(If you missed Part I of Bob’s Namibia narrative, read it here.)
In this piece, Bob encounters towering sand dunes, otherworldly dried lakes, a bay cruise complete with some of the world’s best oysters, a visit to Damaraland, and a top-flight game park where one may encounter lions and herds of elephants and zebras.
By Robert Waite
Walvis Bay, Namibia – If you know Namibia at all, it is likely because of the country’s sand dunes, the largest on earth.
I grew up in Massachusetts, close to Crane Beach in Ipswich. We locals would brag about our “huge” 30-40 foot dunes. It… Continue reading
In this two-part series on Namibia, veteran travel writer Robert Waite continues his series of pieces from outposts around the world, which have taken us from far western Canada to East Africa, Southeast Asia to Eastern Europe, and now to remote southwestern Africa.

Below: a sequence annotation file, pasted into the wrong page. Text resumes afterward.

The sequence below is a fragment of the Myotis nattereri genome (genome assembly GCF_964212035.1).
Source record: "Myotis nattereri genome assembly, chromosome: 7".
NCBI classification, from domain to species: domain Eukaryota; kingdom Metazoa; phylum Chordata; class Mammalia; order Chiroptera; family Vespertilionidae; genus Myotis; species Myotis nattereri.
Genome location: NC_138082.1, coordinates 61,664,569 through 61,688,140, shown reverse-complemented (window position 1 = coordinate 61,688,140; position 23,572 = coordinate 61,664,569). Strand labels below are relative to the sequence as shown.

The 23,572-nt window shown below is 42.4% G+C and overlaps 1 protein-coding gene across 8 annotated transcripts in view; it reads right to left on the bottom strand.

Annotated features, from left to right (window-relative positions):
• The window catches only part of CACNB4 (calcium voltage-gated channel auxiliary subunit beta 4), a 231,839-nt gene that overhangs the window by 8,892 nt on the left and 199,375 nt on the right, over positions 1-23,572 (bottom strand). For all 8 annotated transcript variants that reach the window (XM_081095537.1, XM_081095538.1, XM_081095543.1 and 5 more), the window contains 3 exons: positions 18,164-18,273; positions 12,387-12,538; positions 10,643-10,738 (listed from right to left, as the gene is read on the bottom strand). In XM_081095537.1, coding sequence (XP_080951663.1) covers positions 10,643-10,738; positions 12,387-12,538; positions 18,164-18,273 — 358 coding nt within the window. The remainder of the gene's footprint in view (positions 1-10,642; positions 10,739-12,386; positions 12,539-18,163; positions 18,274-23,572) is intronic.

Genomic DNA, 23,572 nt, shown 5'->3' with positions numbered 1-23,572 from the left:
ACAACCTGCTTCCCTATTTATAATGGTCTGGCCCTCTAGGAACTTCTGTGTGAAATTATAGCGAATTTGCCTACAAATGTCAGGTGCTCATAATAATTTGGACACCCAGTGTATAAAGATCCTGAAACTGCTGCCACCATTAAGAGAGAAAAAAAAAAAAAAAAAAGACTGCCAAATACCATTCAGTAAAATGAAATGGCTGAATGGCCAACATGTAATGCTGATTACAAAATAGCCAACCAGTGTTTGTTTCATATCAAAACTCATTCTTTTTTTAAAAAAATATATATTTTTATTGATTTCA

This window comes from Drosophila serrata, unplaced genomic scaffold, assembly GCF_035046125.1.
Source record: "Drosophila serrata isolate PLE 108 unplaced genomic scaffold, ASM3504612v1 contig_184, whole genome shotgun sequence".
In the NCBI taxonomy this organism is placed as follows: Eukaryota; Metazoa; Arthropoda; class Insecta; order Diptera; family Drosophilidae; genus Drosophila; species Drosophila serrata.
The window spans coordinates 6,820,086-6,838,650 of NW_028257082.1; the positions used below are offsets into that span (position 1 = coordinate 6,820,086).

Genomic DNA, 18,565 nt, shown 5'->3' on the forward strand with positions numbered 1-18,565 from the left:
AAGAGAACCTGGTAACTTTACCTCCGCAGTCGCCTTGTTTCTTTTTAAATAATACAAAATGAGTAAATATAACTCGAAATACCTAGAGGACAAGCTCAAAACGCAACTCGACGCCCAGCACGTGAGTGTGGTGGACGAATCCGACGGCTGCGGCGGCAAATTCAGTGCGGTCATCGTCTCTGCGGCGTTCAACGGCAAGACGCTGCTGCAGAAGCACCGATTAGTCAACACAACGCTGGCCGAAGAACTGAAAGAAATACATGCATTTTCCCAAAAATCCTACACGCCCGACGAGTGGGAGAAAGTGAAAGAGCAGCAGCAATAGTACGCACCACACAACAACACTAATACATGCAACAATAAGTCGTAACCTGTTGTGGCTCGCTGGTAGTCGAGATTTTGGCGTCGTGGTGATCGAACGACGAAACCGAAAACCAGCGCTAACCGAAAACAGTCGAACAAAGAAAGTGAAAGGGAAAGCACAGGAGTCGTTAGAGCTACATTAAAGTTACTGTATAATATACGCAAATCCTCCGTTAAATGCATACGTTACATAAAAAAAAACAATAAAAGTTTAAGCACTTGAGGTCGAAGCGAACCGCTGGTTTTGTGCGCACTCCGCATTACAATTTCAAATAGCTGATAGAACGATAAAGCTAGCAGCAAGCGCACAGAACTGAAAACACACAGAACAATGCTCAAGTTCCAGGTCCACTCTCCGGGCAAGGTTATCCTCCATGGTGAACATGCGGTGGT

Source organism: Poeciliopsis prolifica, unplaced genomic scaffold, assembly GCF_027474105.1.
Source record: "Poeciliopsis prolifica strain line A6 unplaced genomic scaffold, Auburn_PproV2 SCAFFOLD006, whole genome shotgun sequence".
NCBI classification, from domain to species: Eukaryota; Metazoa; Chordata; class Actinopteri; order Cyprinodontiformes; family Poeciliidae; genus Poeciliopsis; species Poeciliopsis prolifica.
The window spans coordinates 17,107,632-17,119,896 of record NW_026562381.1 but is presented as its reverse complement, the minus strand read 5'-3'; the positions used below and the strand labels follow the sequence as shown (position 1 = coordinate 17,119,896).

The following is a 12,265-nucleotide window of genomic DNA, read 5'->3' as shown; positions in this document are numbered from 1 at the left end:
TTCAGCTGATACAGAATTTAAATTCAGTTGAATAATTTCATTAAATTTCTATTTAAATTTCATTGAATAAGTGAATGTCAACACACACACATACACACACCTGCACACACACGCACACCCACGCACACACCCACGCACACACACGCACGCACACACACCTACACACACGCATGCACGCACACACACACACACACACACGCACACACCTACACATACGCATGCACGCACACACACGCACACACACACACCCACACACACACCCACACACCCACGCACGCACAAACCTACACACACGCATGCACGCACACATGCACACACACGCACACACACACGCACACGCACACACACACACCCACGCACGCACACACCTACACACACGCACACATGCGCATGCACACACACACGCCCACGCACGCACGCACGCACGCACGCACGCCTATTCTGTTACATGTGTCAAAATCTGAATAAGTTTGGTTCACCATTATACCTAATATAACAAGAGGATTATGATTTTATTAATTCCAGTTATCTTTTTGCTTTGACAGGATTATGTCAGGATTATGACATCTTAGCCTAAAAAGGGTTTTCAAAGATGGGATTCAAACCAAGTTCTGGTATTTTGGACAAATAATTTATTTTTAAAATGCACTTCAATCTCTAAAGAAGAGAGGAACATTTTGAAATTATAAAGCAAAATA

I asked Bob what attracts him to places like Namibia, which, while gaining in popularity as a tourist destination, is still off the beaten track.
“I’m drawn to places that might easily be overlooked,” Bob says. “Namibia was a place I initially knew little about, but the more I researched it, the more I became intrigued. I also realized that safaris there were likely to be less crowded than one might find in South Africa or Kenya — which turned out to be the case.”
Here’s Part I of Bob’s piece on… Continue reading
The country of Laos, along with some other Southeast Asian nations, was on my radar as a possible destination for this year. I was especially interested in taking a river cruise on the Mekong and visiting Luang Prabang.